Donna and Jim’s two grandsons stayed with them for a week. Sam, who’s eight, likes to be Irwin’s raiser when he visits, so they pretended to have summer camp like the SSD Summer Dog Camp. They even made tie-dyed shirts! Sam cleans Irwin’s ears, brushes his teeth, and combs his fur. Jack, who’s five, does the same thing with Hunter, their Jack Russell. They play the “Dress ‘Em Up” relay, where they dressed Irwin in t-shirts, socks, and more.


In the morning, the boys play reveille on a Civil War trumpet. Irwin stays right next to them as they take turns waking everyone up. One morning, the boys were still sleeping when Donna and Jim gave Irwin permission to go into their room. Irwin laid down on the floor next to Sam until he woke up.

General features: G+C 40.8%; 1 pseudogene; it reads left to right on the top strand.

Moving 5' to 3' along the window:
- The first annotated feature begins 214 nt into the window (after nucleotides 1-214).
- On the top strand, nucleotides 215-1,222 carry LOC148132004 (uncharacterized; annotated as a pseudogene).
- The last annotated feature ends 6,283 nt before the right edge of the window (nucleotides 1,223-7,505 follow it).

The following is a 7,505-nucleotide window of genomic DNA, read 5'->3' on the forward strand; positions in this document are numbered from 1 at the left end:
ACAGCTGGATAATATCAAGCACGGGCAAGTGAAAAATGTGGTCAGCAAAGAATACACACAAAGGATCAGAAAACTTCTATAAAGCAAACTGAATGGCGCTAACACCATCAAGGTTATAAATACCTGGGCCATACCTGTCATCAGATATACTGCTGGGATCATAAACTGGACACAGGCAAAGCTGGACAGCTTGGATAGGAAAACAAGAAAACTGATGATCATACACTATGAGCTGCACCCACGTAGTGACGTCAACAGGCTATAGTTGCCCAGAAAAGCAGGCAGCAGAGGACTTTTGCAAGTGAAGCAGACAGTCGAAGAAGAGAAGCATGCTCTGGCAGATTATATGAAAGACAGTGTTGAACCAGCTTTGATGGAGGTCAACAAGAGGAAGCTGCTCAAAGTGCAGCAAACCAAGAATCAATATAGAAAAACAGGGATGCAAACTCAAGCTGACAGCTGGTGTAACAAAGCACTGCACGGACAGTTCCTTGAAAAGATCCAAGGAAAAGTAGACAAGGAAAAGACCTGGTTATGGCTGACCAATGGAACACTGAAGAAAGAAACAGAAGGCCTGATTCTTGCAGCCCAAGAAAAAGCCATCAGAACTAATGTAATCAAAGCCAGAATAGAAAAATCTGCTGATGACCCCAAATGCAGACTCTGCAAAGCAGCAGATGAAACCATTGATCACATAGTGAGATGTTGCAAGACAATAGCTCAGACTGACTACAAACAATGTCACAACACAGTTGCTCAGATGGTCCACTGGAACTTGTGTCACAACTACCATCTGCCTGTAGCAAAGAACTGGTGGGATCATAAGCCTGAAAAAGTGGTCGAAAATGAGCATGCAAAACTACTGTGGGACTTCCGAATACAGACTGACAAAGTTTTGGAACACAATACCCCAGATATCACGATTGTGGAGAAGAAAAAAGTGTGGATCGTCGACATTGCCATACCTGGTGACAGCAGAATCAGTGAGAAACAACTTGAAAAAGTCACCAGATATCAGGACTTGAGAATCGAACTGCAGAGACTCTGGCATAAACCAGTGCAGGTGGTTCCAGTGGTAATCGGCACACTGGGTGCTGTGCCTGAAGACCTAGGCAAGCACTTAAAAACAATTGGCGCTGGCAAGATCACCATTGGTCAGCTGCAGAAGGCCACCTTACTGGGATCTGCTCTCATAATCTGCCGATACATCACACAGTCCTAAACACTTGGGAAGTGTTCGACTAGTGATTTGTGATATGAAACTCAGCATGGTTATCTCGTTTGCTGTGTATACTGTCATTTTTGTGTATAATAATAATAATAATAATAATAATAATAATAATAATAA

The boys also take over feeding both dogs. (Sometimes it takes a while for Hunter to sit for his food, and poor Irwin has to keep waiting, drooling until he hears the “okay” to eat.) Irwin continued to practice chill time while the boys played at the table or in the family room. When they’re outside eating, they put Irwin under the table, and they ask him for a down-stay when they’re playing in the sand box. The boys love to watch him swim and Irwin LOVES the extra belly rubs they give him. 




They all went to the South Mountain Fair, which was perfect timing since Irwin’s puppy class homework for next semester is to visit a fair. They visited all of the animal barns. Donna and Irwin went through the animal barns rather quickly in order to keep his attention. Irwin did well, but Donna could tell by his body language that he was a little excited, and she wanted to make sure he had a successful visit. The animals, especially the sheep, knew that he was there. All the sheep were bleating.